SHANGHAI • Alibaba Group Holding will "seriously consider" listing in Hong Kong, founder Jack Ma has said, potentially providing a powerful boost to the financial hub which is preparing to allow dual-class share listings.
Mr Ma was responding to remarks made at an event in the city on Monday by Hong Kong Chief Executive Carrie Lam about how she hoped Alibaba would consider returning to the city to list, an Alibaba spokesman said.
"Daring to speak like this marks a strong commitment so we will definitely seriously consider the Hong Kong market," Mr Ma said.
Alibaba held its record US$25 billion (S$33 billion) public float in New York in 2014 after Hong Kong, its favoured venue, refused to accept its governance structure where a self-selecting group of senior managers control the majority of board appointments.
Hong Kong is now set to allow dual-class shares under rule changes to be proposed by the stock exchange as it raises the stakes in its battle against New York for blockbuster Chinese initial public offerings. Such shares grant differentiated voting rights and underpin the alternative governance and shareholding structures favoured by many owners of new-age industries such as technology.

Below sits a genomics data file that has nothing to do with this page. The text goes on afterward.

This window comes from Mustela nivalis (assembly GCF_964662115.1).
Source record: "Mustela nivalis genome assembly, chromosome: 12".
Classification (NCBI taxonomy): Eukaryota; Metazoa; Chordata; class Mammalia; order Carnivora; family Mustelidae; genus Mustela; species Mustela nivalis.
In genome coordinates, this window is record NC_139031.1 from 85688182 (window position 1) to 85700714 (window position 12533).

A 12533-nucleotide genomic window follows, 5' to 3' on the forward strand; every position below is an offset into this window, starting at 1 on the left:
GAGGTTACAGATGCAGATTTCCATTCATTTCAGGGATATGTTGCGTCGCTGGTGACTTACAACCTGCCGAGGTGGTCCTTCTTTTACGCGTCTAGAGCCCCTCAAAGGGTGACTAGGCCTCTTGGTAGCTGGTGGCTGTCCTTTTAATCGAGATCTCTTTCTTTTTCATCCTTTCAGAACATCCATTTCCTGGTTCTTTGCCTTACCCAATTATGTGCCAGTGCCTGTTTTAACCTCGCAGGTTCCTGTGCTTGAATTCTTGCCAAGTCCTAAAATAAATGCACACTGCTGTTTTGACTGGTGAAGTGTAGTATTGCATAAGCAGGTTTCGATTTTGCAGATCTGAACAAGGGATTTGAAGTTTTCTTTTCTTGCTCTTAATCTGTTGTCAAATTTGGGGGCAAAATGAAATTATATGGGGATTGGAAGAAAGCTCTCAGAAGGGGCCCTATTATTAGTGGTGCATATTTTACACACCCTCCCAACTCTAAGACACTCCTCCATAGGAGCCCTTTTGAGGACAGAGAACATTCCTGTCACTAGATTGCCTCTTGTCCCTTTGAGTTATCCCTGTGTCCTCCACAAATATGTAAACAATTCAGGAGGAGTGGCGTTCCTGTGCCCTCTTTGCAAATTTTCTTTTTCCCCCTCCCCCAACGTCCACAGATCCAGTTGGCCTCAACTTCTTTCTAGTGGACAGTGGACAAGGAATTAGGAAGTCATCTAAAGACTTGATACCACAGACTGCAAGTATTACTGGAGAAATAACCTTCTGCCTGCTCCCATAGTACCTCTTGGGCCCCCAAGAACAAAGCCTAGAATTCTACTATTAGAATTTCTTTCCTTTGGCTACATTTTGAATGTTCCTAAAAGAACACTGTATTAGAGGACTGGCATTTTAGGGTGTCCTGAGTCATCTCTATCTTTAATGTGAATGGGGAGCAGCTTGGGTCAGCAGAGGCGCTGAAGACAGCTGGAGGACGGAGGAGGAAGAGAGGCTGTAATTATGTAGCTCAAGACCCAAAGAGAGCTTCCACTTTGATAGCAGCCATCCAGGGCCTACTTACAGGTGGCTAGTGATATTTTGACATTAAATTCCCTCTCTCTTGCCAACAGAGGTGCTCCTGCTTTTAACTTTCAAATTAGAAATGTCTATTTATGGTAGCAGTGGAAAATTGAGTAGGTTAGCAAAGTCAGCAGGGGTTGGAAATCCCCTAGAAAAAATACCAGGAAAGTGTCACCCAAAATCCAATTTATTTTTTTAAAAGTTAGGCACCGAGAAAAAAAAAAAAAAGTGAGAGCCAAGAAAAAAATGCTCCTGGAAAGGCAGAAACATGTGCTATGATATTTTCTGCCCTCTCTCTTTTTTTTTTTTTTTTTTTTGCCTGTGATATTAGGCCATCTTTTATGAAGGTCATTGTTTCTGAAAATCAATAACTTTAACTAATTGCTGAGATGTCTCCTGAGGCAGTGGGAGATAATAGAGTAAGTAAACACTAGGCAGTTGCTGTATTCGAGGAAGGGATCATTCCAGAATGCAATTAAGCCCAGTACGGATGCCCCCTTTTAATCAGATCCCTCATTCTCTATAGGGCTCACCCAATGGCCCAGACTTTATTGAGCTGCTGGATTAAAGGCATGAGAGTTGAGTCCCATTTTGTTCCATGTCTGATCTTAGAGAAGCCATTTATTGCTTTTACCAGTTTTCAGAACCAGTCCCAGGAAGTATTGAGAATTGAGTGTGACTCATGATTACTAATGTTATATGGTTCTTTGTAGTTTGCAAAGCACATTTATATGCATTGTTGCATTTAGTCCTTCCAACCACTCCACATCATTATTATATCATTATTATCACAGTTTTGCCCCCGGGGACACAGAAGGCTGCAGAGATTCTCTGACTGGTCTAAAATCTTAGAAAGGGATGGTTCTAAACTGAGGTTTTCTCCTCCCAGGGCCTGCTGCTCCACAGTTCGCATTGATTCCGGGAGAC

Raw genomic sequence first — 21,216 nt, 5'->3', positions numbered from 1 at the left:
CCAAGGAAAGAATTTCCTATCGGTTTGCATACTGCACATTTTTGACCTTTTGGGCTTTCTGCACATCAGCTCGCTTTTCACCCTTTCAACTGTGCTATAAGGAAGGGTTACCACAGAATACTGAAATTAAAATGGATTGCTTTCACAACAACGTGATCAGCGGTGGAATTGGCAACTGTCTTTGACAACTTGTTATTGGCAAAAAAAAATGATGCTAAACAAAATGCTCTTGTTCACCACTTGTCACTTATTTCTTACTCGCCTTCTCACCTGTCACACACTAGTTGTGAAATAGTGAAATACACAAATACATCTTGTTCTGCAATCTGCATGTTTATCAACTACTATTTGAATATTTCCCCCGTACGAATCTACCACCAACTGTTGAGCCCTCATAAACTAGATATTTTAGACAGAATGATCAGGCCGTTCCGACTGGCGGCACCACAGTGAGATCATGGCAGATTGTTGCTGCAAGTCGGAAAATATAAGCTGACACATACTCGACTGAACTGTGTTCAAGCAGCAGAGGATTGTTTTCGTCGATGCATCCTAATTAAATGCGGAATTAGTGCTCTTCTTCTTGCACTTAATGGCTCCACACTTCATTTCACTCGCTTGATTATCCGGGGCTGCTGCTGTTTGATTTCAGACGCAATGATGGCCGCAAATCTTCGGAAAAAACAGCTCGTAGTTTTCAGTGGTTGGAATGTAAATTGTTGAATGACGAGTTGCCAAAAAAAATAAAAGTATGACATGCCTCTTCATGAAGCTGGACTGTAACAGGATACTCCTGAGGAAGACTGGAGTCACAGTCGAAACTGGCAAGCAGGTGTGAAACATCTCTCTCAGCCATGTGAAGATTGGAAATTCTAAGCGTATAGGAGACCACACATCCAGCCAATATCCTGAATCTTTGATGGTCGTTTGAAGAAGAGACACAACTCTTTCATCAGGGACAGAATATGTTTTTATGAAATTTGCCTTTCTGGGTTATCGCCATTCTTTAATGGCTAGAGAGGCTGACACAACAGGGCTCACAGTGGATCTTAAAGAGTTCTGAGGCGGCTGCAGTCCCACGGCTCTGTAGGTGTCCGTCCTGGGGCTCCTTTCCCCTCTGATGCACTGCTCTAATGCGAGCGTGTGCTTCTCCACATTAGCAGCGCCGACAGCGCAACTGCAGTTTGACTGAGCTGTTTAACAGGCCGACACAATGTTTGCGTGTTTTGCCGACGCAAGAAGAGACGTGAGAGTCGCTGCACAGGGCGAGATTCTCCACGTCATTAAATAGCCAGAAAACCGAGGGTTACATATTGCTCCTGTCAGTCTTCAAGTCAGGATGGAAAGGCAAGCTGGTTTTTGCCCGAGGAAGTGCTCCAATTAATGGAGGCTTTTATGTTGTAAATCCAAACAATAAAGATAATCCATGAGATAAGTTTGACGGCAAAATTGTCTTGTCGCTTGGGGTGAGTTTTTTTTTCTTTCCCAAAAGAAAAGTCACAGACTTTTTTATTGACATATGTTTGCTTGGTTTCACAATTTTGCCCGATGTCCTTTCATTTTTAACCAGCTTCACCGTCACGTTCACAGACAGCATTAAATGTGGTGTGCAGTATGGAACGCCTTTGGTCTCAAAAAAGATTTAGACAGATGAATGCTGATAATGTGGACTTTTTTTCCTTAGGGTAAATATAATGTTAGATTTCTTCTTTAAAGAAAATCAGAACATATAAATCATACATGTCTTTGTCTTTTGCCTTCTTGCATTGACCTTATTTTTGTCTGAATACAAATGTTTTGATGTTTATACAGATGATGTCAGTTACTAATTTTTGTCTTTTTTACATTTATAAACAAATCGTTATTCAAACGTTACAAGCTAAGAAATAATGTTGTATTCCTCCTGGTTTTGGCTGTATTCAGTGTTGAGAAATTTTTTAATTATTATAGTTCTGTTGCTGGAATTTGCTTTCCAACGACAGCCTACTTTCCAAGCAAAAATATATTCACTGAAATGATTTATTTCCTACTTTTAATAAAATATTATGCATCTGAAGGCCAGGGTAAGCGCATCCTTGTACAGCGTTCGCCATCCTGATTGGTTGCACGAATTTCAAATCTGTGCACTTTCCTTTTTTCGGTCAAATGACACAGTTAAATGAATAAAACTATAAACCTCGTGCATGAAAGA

Over US$3 billion worth of Alibaba shares were traded on Monday, based on Reuters calculations using Nasdaq data. The stock closed at US$190.33, with 16.23 million shares traded.
Shares in Hong Kong Exchanges and Clearing, the city's exchange operator, rose as much as 3.1 per cent to HK$270 yesterday, their highest level since July 2015.
Analysts said an Alibaba listing in Hong Kong could help drive more funds from the mainland to the city and could convince other big companies, in particular technology-related ones, to list in the financial hub.
"If the trading volume in Hong Kong is even better than that in the US, it will send out a signal to other new economy new listings that Hong Kong is a much better place for a listing than the US," said Mr Steven Leung, sales director at UOB Kay Hian in Hong Kong.
For Alibaba, it could provide greater access to investors closer to China and allow it to benefit from the Hong Kong government's growing support for financial services innovation, said Mr James Lloyd, Asia-Pacific fintech leader at consulting firm EY.